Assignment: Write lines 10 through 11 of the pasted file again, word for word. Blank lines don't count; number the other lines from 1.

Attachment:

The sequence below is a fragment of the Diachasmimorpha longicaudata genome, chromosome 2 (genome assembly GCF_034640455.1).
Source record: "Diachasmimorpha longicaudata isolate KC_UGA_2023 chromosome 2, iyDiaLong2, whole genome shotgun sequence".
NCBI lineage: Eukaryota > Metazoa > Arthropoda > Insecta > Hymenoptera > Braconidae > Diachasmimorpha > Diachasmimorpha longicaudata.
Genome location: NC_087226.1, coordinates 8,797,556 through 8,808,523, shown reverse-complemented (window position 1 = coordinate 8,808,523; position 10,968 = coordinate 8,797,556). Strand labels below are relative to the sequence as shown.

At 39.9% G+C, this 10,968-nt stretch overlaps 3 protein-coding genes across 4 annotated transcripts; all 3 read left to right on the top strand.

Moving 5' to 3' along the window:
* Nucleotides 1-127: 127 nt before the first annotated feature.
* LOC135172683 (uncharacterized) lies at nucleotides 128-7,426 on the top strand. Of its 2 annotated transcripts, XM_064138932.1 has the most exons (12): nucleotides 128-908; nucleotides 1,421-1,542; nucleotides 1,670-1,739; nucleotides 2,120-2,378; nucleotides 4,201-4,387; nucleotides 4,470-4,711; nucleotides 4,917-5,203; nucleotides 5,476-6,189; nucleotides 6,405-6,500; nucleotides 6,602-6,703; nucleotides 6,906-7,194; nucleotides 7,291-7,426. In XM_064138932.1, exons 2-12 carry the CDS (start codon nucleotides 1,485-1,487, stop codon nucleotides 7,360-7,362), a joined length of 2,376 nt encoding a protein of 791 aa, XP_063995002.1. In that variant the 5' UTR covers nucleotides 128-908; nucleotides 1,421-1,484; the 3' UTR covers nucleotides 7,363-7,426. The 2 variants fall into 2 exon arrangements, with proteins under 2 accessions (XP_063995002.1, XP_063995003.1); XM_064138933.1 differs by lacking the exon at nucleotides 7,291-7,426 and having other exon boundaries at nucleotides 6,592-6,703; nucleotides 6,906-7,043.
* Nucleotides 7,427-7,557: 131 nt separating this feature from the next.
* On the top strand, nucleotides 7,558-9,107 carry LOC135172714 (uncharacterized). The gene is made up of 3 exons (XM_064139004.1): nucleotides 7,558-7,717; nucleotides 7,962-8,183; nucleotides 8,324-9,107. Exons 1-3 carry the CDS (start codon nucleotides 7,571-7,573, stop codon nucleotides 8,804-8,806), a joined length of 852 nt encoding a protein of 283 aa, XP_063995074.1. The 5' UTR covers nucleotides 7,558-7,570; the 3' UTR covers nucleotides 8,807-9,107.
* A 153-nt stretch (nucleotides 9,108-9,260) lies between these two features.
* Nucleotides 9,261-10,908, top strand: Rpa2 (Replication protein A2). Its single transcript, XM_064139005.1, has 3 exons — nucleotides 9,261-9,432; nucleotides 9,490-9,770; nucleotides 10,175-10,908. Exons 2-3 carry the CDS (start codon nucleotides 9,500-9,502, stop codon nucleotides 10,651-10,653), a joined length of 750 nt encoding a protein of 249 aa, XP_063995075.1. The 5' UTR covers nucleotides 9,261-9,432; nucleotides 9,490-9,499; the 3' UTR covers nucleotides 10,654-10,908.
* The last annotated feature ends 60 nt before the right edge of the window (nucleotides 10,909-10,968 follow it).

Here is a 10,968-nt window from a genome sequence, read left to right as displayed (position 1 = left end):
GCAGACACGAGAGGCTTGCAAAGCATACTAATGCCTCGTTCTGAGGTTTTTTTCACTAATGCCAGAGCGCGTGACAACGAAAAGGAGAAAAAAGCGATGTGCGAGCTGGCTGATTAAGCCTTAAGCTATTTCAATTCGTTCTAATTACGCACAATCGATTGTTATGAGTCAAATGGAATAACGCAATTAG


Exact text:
* On the top strand, nucleotides 7,558-9,107 carry LOC135172714 (uncharacterized). The gene is made up of 3 exons (XM_064139004.1): nucleotides 7,558-7,717; nucleotides 7,962-8,183; nucleotides 8,324-9,107. Exons 1-3 carry the CDS (start codon nucleotides 7,571-7,573, stop codon nucleotides 8,804-8,806), a joined length of 852 nt encoding a protein of 283 aa, XP_063995074.1. The 5' UTR covers nucleotides 7,558-7,570; the 3' UTR covers nucleotides 8,807-9,107.
* A 153-nt stretch (nucleotides 9,108-9,260) lies between these two features.